There are almost 3 million Kiwis in KiwiSaver who have saved around $58 billion to help fund the retirement lifestyle they dream of. 80%1 of KiwiSaver members have 10 years or more until they can access their KiwiSaver funds at age 65. 1.8 million, or 63% of members, have 20 years or more until age 65.

Investing ‘101’ guidelines recommend if you have an investment timeframe of 10 years or more, you should consider investing in growth investments, as you have time on your side to ride out the ups and downs of share markets.

Why then, is only 31% of all KiwiSaver money invested in growth funds?2 And if we add the aggressive fund category to that we only get to 36% of KiwiSaver money.

This would suggest KiwiSaver members are short-changing their retirement. They are not optimising the timeframe they have for investment with the potential to grow their savings over time.

The latest Morningstar KiwiSaver Survey to 30 June 20192 shows the average growth fund has returned 10.6% per annum for the past 10 years and the average aggressive fund 9.3% p.a. This compares to the average default fund return of 6% p.a. and conservative fund return of 6.4% p.a. over the same time period.

The impact of just one or two percent more return over a long time period can be significant on the balance of your KiwiSaver account. The chart below shows the difference for a 35-year-old KiwiSaver member earning $50,000 p.a., who has a current KiwiSaver balance of $20,000 and contributing just 3% to their KiwiSaver.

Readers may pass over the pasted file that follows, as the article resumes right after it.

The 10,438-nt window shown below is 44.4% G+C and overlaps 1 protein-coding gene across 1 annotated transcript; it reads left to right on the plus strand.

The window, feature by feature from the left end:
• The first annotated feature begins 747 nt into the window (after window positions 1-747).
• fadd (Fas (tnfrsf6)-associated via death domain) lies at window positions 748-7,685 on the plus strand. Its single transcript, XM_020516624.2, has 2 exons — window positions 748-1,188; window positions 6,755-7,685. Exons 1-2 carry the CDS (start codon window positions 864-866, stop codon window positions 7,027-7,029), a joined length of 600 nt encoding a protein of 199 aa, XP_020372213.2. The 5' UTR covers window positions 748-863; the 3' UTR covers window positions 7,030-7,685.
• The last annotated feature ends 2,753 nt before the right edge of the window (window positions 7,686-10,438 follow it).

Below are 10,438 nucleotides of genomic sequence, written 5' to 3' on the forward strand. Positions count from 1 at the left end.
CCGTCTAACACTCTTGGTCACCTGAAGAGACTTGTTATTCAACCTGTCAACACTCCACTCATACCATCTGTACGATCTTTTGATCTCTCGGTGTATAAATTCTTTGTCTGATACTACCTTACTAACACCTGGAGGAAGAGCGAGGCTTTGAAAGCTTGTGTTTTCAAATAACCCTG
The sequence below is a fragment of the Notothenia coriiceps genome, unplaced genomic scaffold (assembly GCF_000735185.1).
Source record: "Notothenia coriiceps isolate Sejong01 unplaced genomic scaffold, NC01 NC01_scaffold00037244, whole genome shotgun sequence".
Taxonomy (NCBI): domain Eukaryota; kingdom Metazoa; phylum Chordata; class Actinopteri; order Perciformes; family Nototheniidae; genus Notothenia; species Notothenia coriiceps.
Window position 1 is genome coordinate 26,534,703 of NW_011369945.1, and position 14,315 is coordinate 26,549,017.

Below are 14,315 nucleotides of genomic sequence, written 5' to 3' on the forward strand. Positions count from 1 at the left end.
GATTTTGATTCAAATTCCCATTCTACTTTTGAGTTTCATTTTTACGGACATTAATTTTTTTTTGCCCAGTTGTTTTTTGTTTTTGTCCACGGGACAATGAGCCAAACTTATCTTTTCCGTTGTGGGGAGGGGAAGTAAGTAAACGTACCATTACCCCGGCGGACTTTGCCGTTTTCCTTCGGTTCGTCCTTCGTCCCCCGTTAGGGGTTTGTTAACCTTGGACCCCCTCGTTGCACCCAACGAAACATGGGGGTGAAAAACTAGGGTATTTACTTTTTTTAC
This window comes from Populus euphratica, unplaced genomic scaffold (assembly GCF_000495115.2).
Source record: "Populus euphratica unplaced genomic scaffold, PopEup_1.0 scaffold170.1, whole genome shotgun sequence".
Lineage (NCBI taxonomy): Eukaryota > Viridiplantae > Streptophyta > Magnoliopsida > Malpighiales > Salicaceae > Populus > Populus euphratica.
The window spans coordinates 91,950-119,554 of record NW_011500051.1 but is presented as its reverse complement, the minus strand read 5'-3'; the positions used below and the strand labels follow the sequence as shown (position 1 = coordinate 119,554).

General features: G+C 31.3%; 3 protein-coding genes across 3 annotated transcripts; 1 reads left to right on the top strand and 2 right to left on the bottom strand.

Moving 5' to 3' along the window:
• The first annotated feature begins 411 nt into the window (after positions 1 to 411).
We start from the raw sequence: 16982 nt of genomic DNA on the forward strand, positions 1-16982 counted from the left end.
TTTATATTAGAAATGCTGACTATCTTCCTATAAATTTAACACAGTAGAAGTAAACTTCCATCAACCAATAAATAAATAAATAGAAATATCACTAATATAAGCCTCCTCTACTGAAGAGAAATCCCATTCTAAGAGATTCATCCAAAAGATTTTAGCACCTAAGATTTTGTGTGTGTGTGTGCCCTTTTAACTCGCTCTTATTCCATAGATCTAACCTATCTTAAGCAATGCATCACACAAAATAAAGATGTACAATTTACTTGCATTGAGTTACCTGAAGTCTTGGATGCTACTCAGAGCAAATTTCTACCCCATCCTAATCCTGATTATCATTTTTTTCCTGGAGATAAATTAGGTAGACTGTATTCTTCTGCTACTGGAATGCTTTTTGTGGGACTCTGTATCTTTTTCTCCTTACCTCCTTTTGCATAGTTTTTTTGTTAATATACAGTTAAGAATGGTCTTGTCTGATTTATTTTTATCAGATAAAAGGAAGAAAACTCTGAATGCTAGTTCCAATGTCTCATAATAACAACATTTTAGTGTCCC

A conservative fund return of 6% p.a. for that member will result in a balance at age 65 of $433,000 in today’s dollars. If the same member could get 2% more return in a growth fund then their balance at age 65 will be $651,000 and with a 10% p.a. return a balance of $995,000. When adjusted for inflation these returns become $239,000, $359,000 and $549,000 respectively.

The most important decision a KiwiSaver member can make is choosing the right fund. If they are not using their KiwiSaver funds to contribute towards their first home, and they have greater than 10 years until turning 65, they should consider being in a growth or aggressive fund.

The lifestyle difference between an after-inflation retirement nest egg of $239,000 and $549,000 is significant. How many trips, holidays, meals out, hobbies or medical bills could the extra $310,000 buy you?

Milford has two KiwiSaver fund options in the growth and aggressive categories. The Milford KiwiSaver Active Growth Fund has consistently been the top performing fund in the Morningstar growth category. It has returned 13.2% p.a. for the past 10 years to 30 June 2019.2 You can find out more about the Fund here.

On the 1st of August we also launched the Milford KiwiSaver Aggressive Fund. The Aggressive Fund invests primarily in global shares with a moderate allocation to Australasian shares and a small allocation to cash. The typical allocation will be 70% global shares, 25% Australasian shares and 5% cash.

This Fund suits KiwiSaver members with a long-term investment horizon and who want to maximise the potential for growth of their KiwiSaver over many years. As the Fund invests almost entirely in shares, it can take more risk in order to generate higher returns over time. The recommended investment timeframe for the Aggressive Fund is 15 or more years. For more information about the KiwiSaver Aggressive Fund you can read the Fund Introduction here.

And if you can’t decide which fund is right for you, check out our Risk Profile tool which can help you make your selection. Just be sure not to leave yourself short-changed on your retirement savings. It’s too late when you get to age 65 to wish you had done more!